Dr. Paul J. Fink: A tribute


Dr. Paul J. Fink, a longtime Clinical Psychiatry News columnist and editorial adviser, and leader in the field of psychiatry, died June 4. He was 80.

Dr. Fink, a psychotherapist, psychiatry professor, and speaker, was a fierce advocate for his beloved specialty. "I have been an activist most of my life," he wrote. "Part of my role and that of other physicians is to help those less fortunate."

He took that role seriously. For example, he worked to prevent child abuse and to promote the treatment of trauma. He was a true believer in the findings of the Adverse Childhood Experiences Study, which showed that life experiences such as childhood maltreatment are major risk factors for the leading causes of death and illness in the United States. He called this study "the most important proof of the validity of one of the major building blocks of psychoanalysis."

Dr. Paul Fink

In recent years, Dr. Fink advocated on behalf of men serving life sentences at the State Correctional Institution at Graterford, Pa., a maximum security prison. "Some psychiatrists fail to speak up because they are afraid that their visibility will scare patients away," he wrote. "But being only concerned with self allows ... injustices to continue."

Many of his writings – and much of his work – focused on the need to change the language to make it less stigmatizing toward people with mental illness. "Patients need to be referred to as people with schizophrenia rather than schizophrenics," he wrote. "It is wrong to identify the patient as the disease. Rarely, if ever, would we refer to a person as a ‘coronary’ or an ‘appendix.’ "

When Dr. Fink served as president of the American Psychiatric Association, he chose the defeat of stigma as his theme. Just last year, he said that of the hundreds of articles he wrote over the years, the one he valued most was based on a talk delivered at an American College of Psychiatrists meeting called "The enigma of stigma" (Psychiatr. Ann. 1983;669-90).

In addition to his clinical and volunteer work, Dr. Fink was a professor of psychiatry at Temple University in Philadelphia. Among other activities, Dr. Fink was a member of the Leadership Council on Child Abuse & Interpersonal Violence, a founding member of the Philadelphia Youth Violence Reduction Partnership Program, and chairman of the city’s Youth Homicide Committee. He chaired three departments of psychiatry in his career and received numerous awards, including the APA/National Institute of Mental Health Vestermark Psychiatry Educator Award and the Francis J. Braceland Award for Public Service.

As his 80th birthday approached last year, Dr. Fink pondered how he wanted to be remembered. "At this point, I am asking myself: Should I focus on putting my affairs in order? Or should I keep plugging along and continue fighting against stigma on behalf of people with mental illness so that my kids will be able to say with pride: ‘He was my Dad.’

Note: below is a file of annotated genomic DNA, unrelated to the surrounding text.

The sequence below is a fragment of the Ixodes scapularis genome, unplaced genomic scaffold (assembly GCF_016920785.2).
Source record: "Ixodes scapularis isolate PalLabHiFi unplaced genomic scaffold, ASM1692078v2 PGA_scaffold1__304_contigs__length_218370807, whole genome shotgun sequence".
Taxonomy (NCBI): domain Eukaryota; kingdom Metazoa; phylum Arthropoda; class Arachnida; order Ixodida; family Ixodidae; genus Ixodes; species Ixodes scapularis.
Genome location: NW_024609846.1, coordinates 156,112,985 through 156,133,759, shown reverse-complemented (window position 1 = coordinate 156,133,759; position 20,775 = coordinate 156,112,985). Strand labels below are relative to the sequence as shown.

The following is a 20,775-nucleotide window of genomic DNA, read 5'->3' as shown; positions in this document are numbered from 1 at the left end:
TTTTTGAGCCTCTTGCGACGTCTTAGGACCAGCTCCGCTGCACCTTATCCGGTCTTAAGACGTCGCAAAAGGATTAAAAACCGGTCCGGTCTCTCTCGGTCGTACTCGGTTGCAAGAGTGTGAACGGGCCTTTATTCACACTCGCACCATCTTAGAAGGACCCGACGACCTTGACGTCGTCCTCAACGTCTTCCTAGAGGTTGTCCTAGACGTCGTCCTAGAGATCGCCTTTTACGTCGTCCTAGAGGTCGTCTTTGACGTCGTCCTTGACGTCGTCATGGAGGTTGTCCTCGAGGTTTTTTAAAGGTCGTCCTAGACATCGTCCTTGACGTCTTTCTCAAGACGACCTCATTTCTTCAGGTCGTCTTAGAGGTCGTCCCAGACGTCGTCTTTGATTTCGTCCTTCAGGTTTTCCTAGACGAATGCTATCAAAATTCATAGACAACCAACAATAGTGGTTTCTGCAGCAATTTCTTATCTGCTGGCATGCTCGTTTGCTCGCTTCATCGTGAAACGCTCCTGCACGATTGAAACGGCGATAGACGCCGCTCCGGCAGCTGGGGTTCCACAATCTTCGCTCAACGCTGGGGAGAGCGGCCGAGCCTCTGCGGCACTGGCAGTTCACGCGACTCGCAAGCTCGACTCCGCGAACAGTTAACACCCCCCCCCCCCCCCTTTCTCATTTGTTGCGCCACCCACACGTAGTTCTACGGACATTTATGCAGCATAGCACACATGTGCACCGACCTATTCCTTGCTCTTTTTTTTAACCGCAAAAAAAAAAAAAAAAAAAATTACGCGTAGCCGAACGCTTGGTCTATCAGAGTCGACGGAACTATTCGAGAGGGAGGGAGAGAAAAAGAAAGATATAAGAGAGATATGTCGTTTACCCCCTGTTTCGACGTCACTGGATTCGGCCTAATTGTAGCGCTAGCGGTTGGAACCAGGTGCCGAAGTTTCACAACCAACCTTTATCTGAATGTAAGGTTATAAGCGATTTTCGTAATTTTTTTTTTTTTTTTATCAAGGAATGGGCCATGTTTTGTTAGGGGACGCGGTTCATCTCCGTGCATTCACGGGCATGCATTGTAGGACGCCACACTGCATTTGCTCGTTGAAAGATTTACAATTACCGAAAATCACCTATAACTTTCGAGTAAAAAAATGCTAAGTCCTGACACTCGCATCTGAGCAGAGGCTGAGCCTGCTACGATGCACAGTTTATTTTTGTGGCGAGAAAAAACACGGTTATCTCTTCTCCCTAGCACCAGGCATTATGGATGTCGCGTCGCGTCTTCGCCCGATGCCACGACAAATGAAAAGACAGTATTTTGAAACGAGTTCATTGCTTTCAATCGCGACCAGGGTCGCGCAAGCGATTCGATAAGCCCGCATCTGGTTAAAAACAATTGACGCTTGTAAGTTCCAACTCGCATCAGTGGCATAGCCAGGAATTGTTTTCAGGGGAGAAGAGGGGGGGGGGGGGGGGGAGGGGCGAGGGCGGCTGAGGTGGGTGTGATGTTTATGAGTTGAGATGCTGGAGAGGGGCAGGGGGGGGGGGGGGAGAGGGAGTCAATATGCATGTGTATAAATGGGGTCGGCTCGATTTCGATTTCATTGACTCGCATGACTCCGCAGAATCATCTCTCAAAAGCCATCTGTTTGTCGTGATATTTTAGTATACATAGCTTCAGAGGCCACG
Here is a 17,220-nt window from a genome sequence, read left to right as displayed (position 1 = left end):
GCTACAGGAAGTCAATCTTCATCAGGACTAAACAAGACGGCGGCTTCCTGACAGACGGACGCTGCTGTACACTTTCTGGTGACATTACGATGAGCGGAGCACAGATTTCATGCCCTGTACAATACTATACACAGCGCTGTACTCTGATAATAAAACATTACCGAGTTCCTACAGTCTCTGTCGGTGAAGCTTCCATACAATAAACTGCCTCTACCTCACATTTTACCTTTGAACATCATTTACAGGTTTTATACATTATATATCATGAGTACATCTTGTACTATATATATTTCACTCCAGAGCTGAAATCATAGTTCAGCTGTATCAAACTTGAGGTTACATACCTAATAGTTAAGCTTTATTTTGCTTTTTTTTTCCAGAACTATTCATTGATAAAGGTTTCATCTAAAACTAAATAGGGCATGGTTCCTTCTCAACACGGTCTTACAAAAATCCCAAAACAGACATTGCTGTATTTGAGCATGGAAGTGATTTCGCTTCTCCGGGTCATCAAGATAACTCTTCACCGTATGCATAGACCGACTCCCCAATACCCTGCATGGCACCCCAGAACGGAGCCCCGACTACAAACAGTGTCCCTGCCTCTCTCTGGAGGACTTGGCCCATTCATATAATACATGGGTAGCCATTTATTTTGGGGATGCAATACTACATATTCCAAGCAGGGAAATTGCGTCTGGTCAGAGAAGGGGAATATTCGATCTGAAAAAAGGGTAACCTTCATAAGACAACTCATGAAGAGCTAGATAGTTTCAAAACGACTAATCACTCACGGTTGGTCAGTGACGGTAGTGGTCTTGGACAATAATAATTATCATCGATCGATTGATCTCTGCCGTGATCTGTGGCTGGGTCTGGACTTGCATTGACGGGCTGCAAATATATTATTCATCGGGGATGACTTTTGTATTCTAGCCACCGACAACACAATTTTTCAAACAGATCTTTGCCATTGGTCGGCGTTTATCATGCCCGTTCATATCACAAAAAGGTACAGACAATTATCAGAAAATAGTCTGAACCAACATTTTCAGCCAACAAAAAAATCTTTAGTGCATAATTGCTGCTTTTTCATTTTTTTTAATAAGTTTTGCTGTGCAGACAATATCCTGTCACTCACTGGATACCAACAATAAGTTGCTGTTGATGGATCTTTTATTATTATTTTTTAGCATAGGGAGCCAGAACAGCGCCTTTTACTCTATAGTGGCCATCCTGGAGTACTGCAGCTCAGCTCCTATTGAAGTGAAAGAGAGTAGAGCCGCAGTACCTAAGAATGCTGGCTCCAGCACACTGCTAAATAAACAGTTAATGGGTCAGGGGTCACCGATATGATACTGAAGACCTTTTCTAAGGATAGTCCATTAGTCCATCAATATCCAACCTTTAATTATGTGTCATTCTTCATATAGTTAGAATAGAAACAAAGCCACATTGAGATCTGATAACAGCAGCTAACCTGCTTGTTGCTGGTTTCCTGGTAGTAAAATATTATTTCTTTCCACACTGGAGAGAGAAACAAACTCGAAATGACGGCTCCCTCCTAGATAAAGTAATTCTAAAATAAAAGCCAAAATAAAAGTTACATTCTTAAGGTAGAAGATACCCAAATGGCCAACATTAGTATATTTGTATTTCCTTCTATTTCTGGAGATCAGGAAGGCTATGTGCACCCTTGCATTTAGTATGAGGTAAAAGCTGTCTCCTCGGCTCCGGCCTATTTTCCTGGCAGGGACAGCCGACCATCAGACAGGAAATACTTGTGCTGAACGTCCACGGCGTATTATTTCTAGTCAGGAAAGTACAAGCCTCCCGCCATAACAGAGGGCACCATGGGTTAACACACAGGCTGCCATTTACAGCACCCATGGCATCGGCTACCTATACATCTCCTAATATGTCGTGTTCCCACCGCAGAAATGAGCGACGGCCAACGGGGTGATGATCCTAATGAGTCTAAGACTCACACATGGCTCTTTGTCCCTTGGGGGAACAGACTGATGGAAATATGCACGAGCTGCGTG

"I think I’ll do both."

When members of the editorial advisory board learned of Dr. Fink’s death, we received several testimonials. Among them:

• Dr. Lee H. Beecher: Since 1991 when I joined the board, I saw Dr. Paul Fink as our Thought Leader. His CPN column and commentaries are timely insights into both psychiatry’s clinical challenges and recommendations for social policy. Always embracing a biopsychosocial perspective, Dr. Fink by his experience and example successfully challenged psychiatrists to provide both leadership in evaluating emerging systems of health care and excellence in doing patient care. I will miss Paul’s energy, passion, exuberance, honesty, and penetrating inquiry. We owe Dr. Fink a great deal for his valuable service to our profession!

• Dr. Steven R. Daviss: I’m so sorry to hear of Dr. Fink’s passing. A giant in psychiatry, he will be greatly missed.

• Dr. Rodrigo A. Muñoz: Paul and I had a great personal relationship for longer than 30 years and were partners in many APA struggles. The ones I remember the most: Paul was one of the first in the APA to recognize that our organization was changing rapidly. Paul led for many years the fight against discrimination. Paul was a champion in the fight for the integrity and the science of psychiatry. Paul believed to the end that the strength of the organization was in its members, and fought some of his best battles to protect the members and their work.

A memorial service will be held for Dr. Fink on Monday, June 16, at 1 p.m. at the College of Physicians of Philadelphia.

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